“Well, I’ve lived in London just one week,” said I, “and my tastes are rather expensive. Just before I left Manchester a very experienced journalist told me I should be making a thousand pounds a year at the end of eighteen months; another, equally experienced, declared I should never make more than six pounds a week. I hope the second one won’t prove correct.”
It was in the middle of 1901 that I wrote to Mr Shaw about the particular brand of socialism from which at 12that time I was suffering. It must have been a very raw and crude brand, and my letter to Bernard Shaw must have amused him considerably. Certainly his reply was most diverting. Here it is:
I recounted to her the events of the morning. She listened attentively.
The Aga Kaga frowned. "Your manner—"
The Bishop glanced at the bowed head, cocked hind foot and listless tail: “Sof’nin’ of the brain, Bud,” smiled the Bishop; “they say when old folks begin to take it they jus’ go to sleep while settin’ up talkin’. Now, a horse, Bud,” he said, striking an attitude for a discussion on his favorite topic, “a horse is like a man—he must have some meanness or he c’u’dn’t live, an’ some goodness or nobody else c’u’d live. But git in, Bud, and let’s go along to meetin’—’pears like it’s gettin’ late.”
hurling himself across the field, crouched on the neck of his somewhat weedy mount, his stick swung like a lance—a pretty enough sight, for he was young and supple, and light in the saddle.
Last night a proud page came to me;
"I really had forgotten," exclaimed the poor marquis, turning very red, "I'm glad you reminded me, my dear."
Many of those included in the following selection were narrated by the peasants, either in Irish, or in the expressive Irish-English, which still retains enough of the ancient idiom to make the language impressively touching and picturesque. The ancient charms which have come down by tradition from a remote antiquity are peculiarly interesting from their deep human pathos, blended with the sublime trust in the Divine invisible power, so characteristic of the Irish temperament in all ages. A faith that believes implicitly, trusts devoutly, and hopes infinitely; when the soul in its sorrow turns to heaven for the aid which cannot be found on earth, or given by earthly hands. The following charms from the Irish express much of this mingled spirit of faith and hope:—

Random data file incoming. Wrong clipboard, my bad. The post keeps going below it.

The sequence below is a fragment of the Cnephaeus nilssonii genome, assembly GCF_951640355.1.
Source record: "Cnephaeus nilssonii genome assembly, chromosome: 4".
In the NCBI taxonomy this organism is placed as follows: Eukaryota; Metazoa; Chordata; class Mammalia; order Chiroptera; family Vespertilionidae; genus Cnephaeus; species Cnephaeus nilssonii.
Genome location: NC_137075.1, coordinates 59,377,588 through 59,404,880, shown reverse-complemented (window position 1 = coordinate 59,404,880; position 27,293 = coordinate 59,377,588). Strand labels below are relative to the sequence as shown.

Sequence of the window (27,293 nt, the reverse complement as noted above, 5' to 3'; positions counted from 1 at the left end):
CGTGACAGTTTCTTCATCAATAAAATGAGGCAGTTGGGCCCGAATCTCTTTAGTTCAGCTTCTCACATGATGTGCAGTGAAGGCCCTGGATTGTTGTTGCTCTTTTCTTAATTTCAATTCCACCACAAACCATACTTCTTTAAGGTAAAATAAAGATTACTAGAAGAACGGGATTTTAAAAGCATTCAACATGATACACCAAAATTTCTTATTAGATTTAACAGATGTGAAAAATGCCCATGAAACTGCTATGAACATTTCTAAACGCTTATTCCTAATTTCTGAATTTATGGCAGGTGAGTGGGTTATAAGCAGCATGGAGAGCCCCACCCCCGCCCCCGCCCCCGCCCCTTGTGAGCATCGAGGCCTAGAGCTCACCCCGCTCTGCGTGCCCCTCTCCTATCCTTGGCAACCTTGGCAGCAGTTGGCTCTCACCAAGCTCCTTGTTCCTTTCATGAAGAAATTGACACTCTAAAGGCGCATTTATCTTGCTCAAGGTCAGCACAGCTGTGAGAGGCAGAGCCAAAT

There was no response, and she turned to see George Coventry regarding her with serious eyes.
Dicky did not go back to the Hornet, but went ashore and to an inn, where, calling for a private room, he sat and tried to look the thing in the face like a man; but he couldn't. His profession gone, his mother's heart broken, separated from Polly, no longer Captain Carew, commanding his Majesty's ship Hornet, but plain Dicky Carew commanding nothing at all.
“He’s living there,” I answered bluntly.详情 ➢
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